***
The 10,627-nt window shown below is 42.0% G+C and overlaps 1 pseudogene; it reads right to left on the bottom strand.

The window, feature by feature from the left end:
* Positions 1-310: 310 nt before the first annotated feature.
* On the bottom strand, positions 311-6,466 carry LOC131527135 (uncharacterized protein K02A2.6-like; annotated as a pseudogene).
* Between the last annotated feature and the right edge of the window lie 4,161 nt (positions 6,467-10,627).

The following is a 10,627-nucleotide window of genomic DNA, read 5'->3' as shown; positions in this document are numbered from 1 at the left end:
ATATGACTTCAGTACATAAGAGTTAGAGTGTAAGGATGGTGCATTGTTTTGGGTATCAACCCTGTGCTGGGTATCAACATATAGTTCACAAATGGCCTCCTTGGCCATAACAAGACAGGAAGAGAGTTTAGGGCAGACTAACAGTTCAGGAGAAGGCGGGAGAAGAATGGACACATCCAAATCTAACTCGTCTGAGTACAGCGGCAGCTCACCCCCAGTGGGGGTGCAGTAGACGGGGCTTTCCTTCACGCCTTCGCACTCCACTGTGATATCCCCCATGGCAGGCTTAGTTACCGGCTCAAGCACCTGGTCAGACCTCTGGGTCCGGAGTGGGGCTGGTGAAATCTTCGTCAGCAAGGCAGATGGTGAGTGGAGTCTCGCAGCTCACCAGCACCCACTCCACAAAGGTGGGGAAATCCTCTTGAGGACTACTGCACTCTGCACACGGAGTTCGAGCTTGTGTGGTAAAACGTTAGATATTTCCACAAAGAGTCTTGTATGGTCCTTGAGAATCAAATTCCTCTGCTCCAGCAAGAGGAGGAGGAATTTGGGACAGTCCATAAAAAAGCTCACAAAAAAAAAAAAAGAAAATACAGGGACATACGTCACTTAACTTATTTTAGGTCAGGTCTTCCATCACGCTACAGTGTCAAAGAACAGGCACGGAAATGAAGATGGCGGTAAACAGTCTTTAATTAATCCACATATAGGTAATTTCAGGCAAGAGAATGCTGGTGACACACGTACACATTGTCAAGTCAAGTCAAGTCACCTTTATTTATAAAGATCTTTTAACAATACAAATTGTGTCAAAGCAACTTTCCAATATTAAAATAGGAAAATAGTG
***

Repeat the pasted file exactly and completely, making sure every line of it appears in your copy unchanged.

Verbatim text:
The 10,627-nt window shown below is 42.0% G+C and overlaps 1 pseudogene; it reads right to left on the bottom strand.

The window, feature by feature from the left end:
* Positions 1-310: 310 nt before the first annotated feature.
* On the bottom strand, positions 311-6,466 carry LOC131527135 (uncharacterized protein K02A2.6-like; annotated as a pseudogene).
* Between the last annotated feature and the right edge of the window lie 4,161 nt (positions 6,467-10,627).

The following is a 10,627-nucleotide window of genomic DNA, read 5'->3' as shown; positions in this document are numbered from 1 at the left end:
ATATGACTTCAGTACATAAGAGTTAGAGTGTAAGGATGGTGCATTGTTTTGGGTATCAACCCTGTGCTGGGTATCAACATATAGTTCACAAATGGCCTCCTTGGCCATAACAAGACAGGAAGAGAGTTTAGGGCAGACTAACAGTTCAGGAGAAGGCGGGAGAAGAATGGACACATCCAAATCTAACTCGTCTGAGTACAGCGGCAGCTCACCCCCAGTGGGGGTGCAGTAGACGGGGCTTTCCTTCACGCCTTCGCACTCCACTGTGATATCCCCCATGGCAGGCTTAGTTACCGGCTCAAGCACCTGGTCAGACCTCTGGGTCCGGAGTGGGGCTGGTGAAATCTTCGTCAGCAAGGCAGATGGTGAGTGGAGTCTCGCAGCTCACCAGCACCCACTCCACAAAGGTGGGGAAATCCTCTTGAGGACTACTGCACTCTGCACACGGAGTTCGAGCTTGTGTGGTAAAACGTTAGATATTTCCACAAAGAGTCTTGTATGGTCCTTGAGAATCAAATTCCTCTGCTCCAGCAAGAGGAGGAGGAATTTGGGACAGTCCATAAAAAAGCTCACAAAAAAAAAAAAAGAAAATACAGGGACATACGTCACTTAACTTATTTTAGGTCAGGTCTTCCATCACGCTACAGTGTCAAAGAACAGGCACGGAAATGAAGATGGCGGTAAACAGTCTTTAATTAATCCACATATAGGTAATTTCAGGCAAGAGAATGCTGGTGACACACGTACACATTGTCAAGTCAAGTCAAGTCACCTTTATTTATAAAGATCTTTTAACAATACAAATTGTGTCAAAGCAACTTTCCAATATTAAAATAGGAAAATAGTG